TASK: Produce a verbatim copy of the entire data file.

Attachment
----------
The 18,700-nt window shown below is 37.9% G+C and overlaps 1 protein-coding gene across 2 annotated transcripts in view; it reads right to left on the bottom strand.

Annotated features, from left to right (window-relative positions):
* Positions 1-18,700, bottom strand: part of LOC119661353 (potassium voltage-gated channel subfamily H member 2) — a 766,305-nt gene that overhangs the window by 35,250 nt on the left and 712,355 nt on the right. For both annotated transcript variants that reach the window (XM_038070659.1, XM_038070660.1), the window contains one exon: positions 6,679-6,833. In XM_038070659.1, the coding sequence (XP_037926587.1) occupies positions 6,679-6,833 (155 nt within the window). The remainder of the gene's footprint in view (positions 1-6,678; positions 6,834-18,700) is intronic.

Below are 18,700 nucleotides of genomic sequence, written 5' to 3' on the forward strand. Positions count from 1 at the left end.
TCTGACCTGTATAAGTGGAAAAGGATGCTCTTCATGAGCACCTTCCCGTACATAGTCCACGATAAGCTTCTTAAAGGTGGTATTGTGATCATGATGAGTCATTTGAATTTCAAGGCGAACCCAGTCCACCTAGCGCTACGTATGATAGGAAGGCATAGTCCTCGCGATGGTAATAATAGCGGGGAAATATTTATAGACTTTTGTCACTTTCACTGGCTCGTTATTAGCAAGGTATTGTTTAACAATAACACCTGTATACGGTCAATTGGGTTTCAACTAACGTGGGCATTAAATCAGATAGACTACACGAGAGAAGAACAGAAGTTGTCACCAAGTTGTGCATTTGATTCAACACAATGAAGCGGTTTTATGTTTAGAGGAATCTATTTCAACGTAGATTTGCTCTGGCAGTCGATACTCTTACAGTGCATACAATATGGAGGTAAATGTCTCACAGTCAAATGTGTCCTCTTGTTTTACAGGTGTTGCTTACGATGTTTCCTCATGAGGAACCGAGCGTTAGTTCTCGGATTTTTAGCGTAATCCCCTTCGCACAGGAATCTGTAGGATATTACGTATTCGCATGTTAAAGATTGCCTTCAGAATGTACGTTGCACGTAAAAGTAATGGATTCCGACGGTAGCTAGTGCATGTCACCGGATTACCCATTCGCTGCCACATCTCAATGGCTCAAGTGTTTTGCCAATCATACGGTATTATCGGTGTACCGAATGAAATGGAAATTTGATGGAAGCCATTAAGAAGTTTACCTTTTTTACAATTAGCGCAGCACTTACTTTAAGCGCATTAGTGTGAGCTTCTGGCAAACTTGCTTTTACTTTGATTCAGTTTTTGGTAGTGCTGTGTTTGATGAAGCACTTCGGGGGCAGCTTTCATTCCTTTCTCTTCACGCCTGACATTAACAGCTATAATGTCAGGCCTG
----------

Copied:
The 18,700-nt window shown below is 37.9% G+C and overlaps 1 protein-coding gene across 2 annotated transcripts in view; it reads right to left on the bottom strand.

Annotated features, from left to right (window-relative positions):
* Positions 1-18,700, bottom strand: part of LOC119661353 (potassium voltage-gated channel subfamily H member 2) — a 766,305-nt gene that overhangs the window by 35,250 nt on the left and 712,355 nt on the right. For both annotated transcript variants that reach the window (XM_038070659.1, XM_038070660.1), the window contains one exon: positions 6,679-6,833. In XM_038070659.1, the coding sequence (XP_037926587.1) occupies positions 6,679-6,833 (155 nt within the window). The remainder of the gene's footprint in view (positions 1-6,678; positions 6,834-18,700) is intronic.

Below are 18,700 nucleotides of genomic sequence, written 5' to 3' on the forward strand. Positions count from 1 at the left end.
TCTGACCTGTATAAGTGGAAAAGGATGCTCTTCATGAGCACCTTCCCGTACATAGTCCACGATAAGCTTCTTAAAGGTGGTATTGTGATCATGATGAGTCATTTGAATTTCAAGGCGAACCCAGTCCACCTAGCGCTACGTATGATAGGAAGGCATAGTCCTCGCGATGGTAATAATAGCGGGGAAATATTTATAGACTTTTGTCACTTTCACTGGCTCGTTATTAGCAAGGTATTGTTTAACAATAACACCTGTATACGGTCAATTGGGTTTCAACTAACGTGGGCATTAAATCAGATAGACTACACGAGAGAAGAACAGAAGTTGTCACCAAGTTGTGCATTTGATTCAACACAATGAAGCGGTTTTATGTTTAGAGGAATCTATTTCAACGTAGATTTGCTCTGGCAGTCGATACTCTTACAGTGCATACAATATGGAGGTAAATGTCTCACAGTCAAATGTGTCCTCTTGTTTTACAGGTGTTGCTTACGATGTTTCCTCATGAGGAACCGAGCGTTAGTTCTCGGATTTTTAGCGTAATCCCCTTCGCACAGGAATCTGTAGGATATTACGTATTCGCATGTTAAAGATTGCCTTCAGAATGTACGTTGCACGTAAAAGTAATGGATTCCGACGGTAGCTAGTGCATGTCACCGGATTACCCATTCGCTGCCACATCTCAATGGCTCAAGTGTTTTGCCAATCATACGGTATTATCGGTGTACCGAATGAAATGGAAATTTGATGGAAGCCATTAAGAAGTTTACCTTTTTTACAATTAGCGCAGCACTTACTTTAAGCGCATTAGTGTGAGCTTCTGGCAAACTTGCTTTTACTTTGATTCAGTTTTTGGTAGTGCTGTGTTTGATGAAGCACTTCGGGGGCAGCTTTCATTCCTTTCTCTTCACGCCTGACATTAACAGCTATAATGTCAGGCCTG